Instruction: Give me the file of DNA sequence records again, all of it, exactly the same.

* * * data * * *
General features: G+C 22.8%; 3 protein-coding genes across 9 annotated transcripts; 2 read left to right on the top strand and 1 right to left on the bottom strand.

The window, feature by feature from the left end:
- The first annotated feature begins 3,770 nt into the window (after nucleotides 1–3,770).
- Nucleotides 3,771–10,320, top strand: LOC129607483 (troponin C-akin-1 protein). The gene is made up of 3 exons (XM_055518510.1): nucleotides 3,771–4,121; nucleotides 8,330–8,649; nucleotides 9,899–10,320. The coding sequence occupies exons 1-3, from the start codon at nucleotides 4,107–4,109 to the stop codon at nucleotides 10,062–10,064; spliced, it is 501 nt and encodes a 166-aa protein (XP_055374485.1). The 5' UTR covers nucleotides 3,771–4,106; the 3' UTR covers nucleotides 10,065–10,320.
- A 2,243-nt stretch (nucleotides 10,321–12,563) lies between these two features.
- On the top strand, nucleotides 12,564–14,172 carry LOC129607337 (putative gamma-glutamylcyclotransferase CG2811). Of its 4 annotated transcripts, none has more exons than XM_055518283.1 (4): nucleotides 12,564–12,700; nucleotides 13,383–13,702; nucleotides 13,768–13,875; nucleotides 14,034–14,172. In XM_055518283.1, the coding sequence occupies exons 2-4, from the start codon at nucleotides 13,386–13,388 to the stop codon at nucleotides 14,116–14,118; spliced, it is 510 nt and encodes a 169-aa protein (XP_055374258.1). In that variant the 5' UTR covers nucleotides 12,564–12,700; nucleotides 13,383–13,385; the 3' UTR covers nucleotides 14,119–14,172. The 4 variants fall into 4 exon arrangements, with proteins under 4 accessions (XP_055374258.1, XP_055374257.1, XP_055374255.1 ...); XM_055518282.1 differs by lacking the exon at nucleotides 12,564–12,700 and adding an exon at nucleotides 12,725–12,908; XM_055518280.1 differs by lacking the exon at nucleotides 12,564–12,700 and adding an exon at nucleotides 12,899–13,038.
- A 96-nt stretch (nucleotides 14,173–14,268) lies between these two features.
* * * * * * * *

General features: G+C 22.8%; 3 protein-coding genes across 9 annotated transcripts; 2 read left to right on the top strand and 1 right to left on the bottom strand.

The window, feature by feature from the left end:
- The first annotated feature begins 3,770 nt into the window (after nucleotides 1–3,770).
- Nucleotides 3,771–10,320, top strand: LOC129607483 (troponin C-akin-1 protein). The gene is made up of 3 exons (XM_055518510.1): nucleotides 3,771–4,121; nucleotides 8,330–8,649; nucleotides 9,899–10,320. The coding sequence occupies exons 1-3, from the start codon at nucleotides 4,107–4,109 to the stop codon at nucleotides 10,062–10,064; spliced, it is 501 nt and encodes a 166-aa protein (XP_055374485.1). The 5' UTR covers nucleotides 3,771–4,106; the 3' UTR covers nucleotides 10,065–10,320.
- A 2,243-nt stretch (nucleotides 10,321–12,563) lies between these two features.
- On the top strand, nucleotides 12,564–14,172 carry LOC129607337 (putative gamma-glutamylcyclotransferase CG2811). Of its 4 annotated transcripts, none has more exons than XM_055518283.1 (4): nucleotides 12,564–12,700; nucleotides 13,383–13,702; nucleotides 13,768–13,875; nucleotides 14,034–14,172. In XM_055518283.1, the coding sequence occupies exons 2-4, from the start codon at nucleotides 13,386–13,388 to the stop codon at nucleotides 14,116–14,118; spliced, it is 510 nt and encodes a 169-aa protein (XP_055374258.1). In that variant the 5' UTR covers nucleotides 12,564–12,700; nucleotides 13,383–13,385; the 3' UTR covers nucleotides 14,119–14,172. The 4 variants fall into 4 exon arrangements, with proteins under 4 accessions (XP_055374258.1, XP_055374257.1, XP_055374255.1 ...); XM_055518282.1 differs by lacking the exon at nucleotides 12,564–12,700 and adding an exon at nucleotides 12,725–12,908; XM_055518280.1 differs by lacking the exon at nucleotides 12,564–12,700 and adding an exon at nucleotides 12,899–13,038.
- A 96-nt stretch (nucleotides 14,173–14,268) lies between these two features.